Tag Archives: synopsis

Dear Sir or Madam

housp_tcm9-16752(drawing courtesy of RSPB)

I have been wondering if I should rethink my submission letters.  What about this one?

Dear Sir or Madam

I just know that you are going to love the enclosed novel it is just your thing and you are just the person who is going to “get” the totally new concept of a love story set on the moon between a rock and a sparrow which hitched a lift on Apollo 13.  It takes romance to a whole new dimension and is going to be the book that makes your name as the most forward thinking agent on planet earth.

I have taken the liberty of enclosing the whole book (complete at 300,000 words) because I know that you are going to be so hooked and drawn in by the magic of the words that I weave as I create a very unique tale of love lost and found.  You won’t be able to put it down, you will be on the phone to me before you have even reached chapter 59 and I will be here waiting for your call.  Together we can make marvellous literary music, soar to heights never before reached by a team that will be as fantastically amazing as ours.

I haven’t bothered with a synopsis as I don’t want to spoil the ending for you but as you will see I have a very sparse style of writing, neat and closely edited with carefully constructed sentences that contain only the key essence of that required to get the full meaning of their content across and you will find the book, despite its size, a simple yet meaningful read.

I won’t waste your time with any more of my words as I know that you are just chomping at the bit and dying to get your teeth into “The Rock and the Sparrow on the Moon”  subtitle, “The story of a rock and a sparrow who meet on the moon.”


Did anyone spot the deliberate error?






It’s done

It’s done, it’s gone, I have sent it away.  Having edited and edited, trimmed, corrected, re-written and tweaked I finally put Timesmudger to one side.  The hidden circle of Dante’s Inferno then revealed itself in the form of the synopsis.  Never has a single word put more dread in my heart since the school nurse said “Next!”and I got a very painful BCG injection. Various dreadful attempts littered the kitchen table, a handful of monkeys could have made a better attempt, let alone the infinite number that apparently can write the entire Shakespearian canon.  Rescue came in the form of the Crabbit Old Bat  (see Miracle Cure post below) and after some serious keyboard bashing and excellent criticism from Sandie  I had something I was happy with.  (I can only hope that Stephanie Thwaites at Curtis Brown feels the same way.)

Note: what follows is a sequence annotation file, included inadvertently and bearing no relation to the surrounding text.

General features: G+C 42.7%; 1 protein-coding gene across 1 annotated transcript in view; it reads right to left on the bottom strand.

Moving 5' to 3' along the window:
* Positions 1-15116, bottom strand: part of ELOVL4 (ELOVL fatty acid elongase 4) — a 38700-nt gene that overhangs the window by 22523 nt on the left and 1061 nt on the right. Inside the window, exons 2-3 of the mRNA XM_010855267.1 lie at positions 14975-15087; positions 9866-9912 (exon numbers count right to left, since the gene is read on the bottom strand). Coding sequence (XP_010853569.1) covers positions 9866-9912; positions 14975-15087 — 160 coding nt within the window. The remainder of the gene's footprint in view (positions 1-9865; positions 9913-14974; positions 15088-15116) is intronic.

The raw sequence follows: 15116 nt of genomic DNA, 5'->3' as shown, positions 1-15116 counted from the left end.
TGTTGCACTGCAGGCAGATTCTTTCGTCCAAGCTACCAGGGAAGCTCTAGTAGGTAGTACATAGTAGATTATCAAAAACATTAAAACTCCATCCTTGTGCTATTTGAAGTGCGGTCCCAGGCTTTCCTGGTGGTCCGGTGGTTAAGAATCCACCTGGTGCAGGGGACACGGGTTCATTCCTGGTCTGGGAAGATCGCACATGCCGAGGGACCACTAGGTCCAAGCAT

The covering letter was a breeze after that, particularly since I don’t have a glowing publication history behind me to list.

Then, finally I hit the submit button.  I’ve done it before, but last time I was a naive ingenue.  I sent out what can only be described as a literary dog poo.  This time I am older, wiser and have taken a shed load of criticism on board.  But is it enough?

In which I discover a miracle cure

If you are a writer you might want to look away at the next word.  I am giving you fair warning that it may cause paroxysms of choking, hot and cold flushes and a feeling of bottomless dread.  Synopsis.

However, this is no longer the chronic and painful condition it once was.  There is a cure and I have found it.

I am writing a synopsis.  I would rather pick my eyes out with a toothpick, but I suspect that my bloodied face is not going to sell my book so synopsis it must be.  My book is not linear which just added to the frisson of terror as I approached the blank page.  The page remained blank for a long time as I found other more pressing jobs requiring my attention.  The pantry has been gutted, the barn has been cleared, industrial quantities of knitting have been completed and I have over 15lb of marmalade and 7lb of rosehip jelly.  I do not have a synopsis.

Well that is not exactly true.  So far I have three synopses.  One is one sentence long, the second is one paragraph long and the third is two paragraphs long.  There is much still to be done but at last I am moving vaguely in the right direction.  Any anyway we have enough marmalade.  The waver of the magic wand was the Crabbit Old Bat whom I have renamed the Most Wonderful Person in the Entire World Somebody Should Make Her A Dame.

No I am not on commission.  Yes you must buy her book on how to write a synopsis.  And just to tickle your fancy.  Here is my one line synopsis.

Thirteen year old Poppy discovers she can smudge time, but preventing a murder leads to betrayal, revenge and the revelation of a hundred year old secret.

Now off you go.  You have work to do.  That synopsis is not going to write itself (more’s the pity).